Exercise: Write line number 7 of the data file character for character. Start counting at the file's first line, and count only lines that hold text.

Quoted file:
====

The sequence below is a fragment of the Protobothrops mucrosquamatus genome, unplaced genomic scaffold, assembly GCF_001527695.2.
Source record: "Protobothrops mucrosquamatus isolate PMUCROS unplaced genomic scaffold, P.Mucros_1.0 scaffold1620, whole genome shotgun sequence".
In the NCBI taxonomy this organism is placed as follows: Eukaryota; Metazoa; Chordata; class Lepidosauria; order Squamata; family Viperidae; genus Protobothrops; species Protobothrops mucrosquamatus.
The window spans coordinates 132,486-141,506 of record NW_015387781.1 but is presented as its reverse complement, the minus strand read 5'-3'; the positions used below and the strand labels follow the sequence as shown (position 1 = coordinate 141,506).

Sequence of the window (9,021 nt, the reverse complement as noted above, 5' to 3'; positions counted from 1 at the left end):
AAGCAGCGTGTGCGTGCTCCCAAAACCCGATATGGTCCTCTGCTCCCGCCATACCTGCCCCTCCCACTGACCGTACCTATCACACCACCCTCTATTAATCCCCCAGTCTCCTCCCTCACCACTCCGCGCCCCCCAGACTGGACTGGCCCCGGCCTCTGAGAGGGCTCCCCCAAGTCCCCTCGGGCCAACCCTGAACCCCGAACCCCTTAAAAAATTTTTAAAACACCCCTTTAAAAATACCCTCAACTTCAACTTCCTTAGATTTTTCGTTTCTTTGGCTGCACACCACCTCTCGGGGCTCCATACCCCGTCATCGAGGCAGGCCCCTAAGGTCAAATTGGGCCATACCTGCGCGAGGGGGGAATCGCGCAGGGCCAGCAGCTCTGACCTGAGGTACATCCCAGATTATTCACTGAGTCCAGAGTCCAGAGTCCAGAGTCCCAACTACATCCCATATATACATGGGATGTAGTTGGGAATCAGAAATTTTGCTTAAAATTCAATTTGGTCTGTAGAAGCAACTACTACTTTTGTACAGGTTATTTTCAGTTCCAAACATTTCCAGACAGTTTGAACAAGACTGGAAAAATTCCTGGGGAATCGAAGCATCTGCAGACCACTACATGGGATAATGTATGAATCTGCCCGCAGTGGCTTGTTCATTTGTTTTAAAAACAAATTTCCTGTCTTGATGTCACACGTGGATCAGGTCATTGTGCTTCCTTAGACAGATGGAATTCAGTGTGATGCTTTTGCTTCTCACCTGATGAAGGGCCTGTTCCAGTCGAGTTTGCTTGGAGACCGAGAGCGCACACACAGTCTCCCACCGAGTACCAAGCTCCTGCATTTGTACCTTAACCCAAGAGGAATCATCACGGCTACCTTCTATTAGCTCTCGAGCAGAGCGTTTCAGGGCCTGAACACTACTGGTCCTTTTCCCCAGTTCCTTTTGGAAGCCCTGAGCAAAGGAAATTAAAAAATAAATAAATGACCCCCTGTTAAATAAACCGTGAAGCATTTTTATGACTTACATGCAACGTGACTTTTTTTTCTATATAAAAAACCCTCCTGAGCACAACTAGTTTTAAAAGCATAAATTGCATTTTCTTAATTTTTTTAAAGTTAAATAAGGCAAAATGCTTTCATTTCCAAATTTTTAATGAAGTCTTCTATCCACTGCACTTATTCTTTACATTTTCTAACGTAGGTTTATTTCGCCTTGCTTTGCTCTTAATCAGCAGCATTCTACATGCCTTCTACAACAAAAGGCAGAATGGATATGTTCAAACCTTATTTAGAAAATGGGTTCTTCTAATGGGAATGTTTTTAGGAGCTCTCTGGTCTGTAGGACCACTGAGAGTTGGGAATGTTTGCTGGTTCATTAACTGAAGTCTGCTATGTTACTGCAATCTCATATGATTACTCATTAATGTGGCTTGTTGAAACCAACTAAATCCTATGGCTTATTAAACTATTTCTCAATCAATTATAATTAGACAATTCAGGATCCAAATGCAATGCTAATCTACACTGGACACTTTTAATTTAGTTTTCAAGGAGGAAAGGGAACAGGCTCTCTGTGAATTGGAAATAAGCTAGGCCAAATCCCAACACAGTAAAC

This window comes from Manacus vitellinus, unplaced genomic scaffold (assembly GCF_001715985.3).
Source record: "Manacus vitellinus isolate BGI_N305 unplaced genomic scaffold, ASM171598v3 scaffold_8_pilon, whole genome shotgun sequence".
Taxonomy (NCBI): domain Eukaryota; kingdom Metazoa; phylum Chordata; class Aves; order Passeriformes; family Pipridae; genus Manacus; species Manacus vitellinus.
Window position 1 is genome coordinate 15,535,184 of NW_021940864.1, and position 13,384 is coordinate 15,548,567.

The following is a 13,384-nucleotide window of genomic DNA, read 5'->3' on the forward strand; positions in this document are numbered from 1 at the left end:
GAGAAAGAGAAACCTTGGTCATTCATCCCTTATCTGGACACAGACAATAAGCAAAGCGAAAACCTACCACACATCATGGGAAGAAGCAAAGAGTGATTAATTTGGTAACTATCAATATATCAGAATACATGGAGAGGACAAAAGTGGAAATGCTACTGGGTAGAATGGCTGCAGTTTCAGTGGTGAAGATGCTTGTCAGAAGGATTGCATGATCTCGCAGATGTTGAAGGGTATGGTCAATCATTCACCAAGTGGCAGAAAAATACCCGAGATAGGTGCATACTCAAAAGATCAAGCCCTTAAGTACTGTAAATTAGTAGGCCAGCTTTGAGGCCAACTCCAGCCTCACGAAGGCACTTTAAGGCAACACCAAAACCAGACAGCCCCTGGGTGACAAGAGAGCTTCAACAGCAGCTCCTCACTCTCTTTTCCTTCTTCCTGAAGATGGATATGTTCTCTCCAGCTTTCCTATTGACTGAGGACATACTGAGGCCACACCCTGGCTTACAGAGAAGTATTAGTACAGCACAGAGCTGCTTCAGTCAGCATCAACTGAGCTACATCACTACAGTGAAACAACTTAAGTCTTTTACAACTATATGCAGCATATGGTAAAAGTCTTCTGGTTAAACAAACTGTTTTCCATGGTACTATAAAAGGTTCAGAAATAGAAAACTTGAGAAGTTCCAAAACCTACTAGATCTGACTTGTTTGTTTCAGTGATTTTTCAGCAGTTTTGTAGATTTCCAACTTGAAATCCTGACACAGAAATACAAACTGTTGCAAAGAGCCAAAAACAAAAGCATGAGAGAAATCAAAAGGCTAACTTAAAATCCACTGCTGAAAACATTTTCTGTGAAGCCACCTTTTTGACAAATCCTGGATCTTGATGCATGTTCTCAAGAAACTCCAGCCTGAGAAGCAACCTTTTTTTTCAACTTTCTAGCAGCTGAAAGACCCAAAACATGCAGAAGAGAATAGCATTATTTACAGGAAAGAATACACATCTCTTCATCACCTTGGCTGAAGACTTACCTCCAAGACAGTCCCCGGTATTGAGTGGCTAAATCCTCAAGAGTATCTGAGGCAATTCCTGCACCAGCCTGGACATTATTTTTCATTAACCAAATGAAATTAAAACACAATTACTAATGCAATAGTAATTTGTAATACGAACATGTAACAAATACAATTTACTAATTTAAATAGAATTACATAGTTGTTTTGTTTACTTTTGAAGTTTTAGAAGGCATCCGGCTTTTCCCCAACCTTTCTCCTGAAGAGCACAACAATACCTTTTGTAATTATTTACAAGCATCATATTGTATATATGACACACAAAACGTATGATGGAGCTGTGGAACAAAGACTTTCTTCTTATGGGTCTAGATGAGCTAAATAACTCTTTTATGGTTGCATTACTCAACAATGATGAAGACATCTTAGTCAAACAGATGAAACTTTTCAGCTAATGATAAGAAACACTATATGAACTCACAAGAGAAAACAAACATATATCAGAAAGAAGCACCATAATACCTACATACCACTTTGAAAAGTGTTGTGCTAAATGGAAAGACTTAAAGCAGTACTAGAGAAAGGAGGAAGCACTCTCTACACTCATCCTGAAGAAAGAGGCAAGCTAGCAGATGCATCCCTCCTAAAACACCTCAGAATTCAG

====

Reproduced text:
This window comes from Manacus vitellinus, unplaced genomic scaffold (assembly GCF_001715985.3).